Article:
10.9.08

I'm wondering about systematic theology

I'm going to be doing a lot of thinking over the next two years and my thoughts could change and probably will. Christina Baxter warned us about this - be prepared to be changed! I have to do lots of reading. I come to that reading with my own presuppositions, based on my class, background, gender (most definitely of late), ideology and upbringing. The reflections I make might at times be half-thought-through, mis-informed even but I have enough faith in humanity to believe that error is forgivable and i won't offend you too much and that God is full of grace and I do this thinking out loud in the knowledge that we are all groping a little in the darkness as we seek the light, but be warned when you see the image below - I've been thinking...


I'm wondering whether systematic theology - like that espoused by Grudem et al, where a collection of quotations are built up under a given heading, so that absolutes may be derived and applied to the circumstances of our lives, draws perhaps on a very ancient tradition. The Talmud made up of rules and interpretative discussion is referred to in Mark 7:3-4 as "the tradition of the elders". The Pharisees created an 'oral Torah' - an interpretation of the Torah that was in effect a binding interpretation of the law so that it might not be manipulated and so that it might be applied directly to everyday life despite changing times. Grudem et al appear to do exactly this - they take the very words of the Bible, do away with context, even down-play the original authors' intentions and purposes, dwell not on the original audiences for whom the original instruction was aimed and seek to apply the letter of the law to contemporary situations. A perfect example of this would be in their application of passages like 1 Tim 2:12.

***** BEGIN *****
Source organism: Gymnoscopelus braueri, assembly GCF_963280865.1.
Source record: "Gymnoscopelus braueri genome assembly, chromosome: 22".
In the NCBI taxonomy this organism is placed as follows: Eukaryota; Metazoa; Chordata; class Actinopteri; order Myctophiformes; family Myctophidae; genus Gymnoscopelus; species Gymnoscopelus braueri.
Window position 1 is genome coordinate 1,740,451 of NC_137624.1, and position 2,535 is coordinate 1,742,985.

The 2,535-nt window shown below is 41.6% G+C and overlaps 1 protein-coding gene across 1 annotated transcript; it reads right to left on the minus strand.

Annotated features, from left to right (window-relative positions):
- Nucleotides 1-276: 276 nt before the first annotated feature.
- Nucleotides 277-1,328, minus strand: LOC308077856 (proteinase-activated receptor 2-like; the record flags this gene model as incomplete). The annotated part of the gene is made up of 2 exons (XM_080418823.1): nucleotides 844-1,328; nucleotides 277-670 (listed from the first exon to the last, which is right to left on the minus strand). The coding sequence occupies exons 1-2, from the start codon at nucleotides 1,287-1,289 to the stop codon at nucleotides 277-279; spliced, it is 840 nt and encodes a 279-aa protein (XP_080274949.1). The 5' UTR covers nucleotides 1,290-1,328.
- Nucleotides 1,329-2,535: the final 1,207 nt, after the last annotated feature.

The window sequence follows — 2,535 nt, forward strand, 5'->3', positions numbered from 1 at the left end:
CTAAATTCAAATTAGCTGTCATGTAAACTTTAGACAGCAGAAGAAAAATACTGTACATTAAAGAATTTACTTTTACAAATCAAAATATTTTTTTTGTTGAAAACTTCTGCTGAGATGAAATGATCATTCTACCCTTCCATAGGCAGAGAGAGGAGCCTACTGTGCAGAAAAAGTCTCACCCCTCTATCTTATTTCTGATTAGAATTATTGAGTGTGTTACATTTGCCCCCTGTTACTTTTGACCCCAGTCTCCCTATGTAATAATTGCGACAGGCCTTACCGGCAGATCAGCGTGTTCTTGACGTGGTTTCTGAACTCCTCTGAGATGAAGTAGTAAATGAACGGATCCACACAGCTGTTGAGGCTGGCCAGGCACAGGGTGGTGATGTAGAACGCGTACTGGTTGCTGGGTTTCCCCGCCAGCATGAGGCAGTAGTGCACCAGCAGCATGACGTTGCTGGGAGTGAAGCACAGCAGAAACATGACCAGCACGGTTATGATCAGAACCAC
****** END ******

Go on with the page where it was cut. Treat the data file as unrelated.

The Pharisees' 'tradition of the fathers' was created to ensure that the law was obeyed, a worthy motivation which we should respect but isn't is interesting how Jesus, Himself, had difficulty with many of these traditions, and was in trouble on numerous occasions, and most particularly in His ways of behaving on the Sabbath? Food for thought there indeed.

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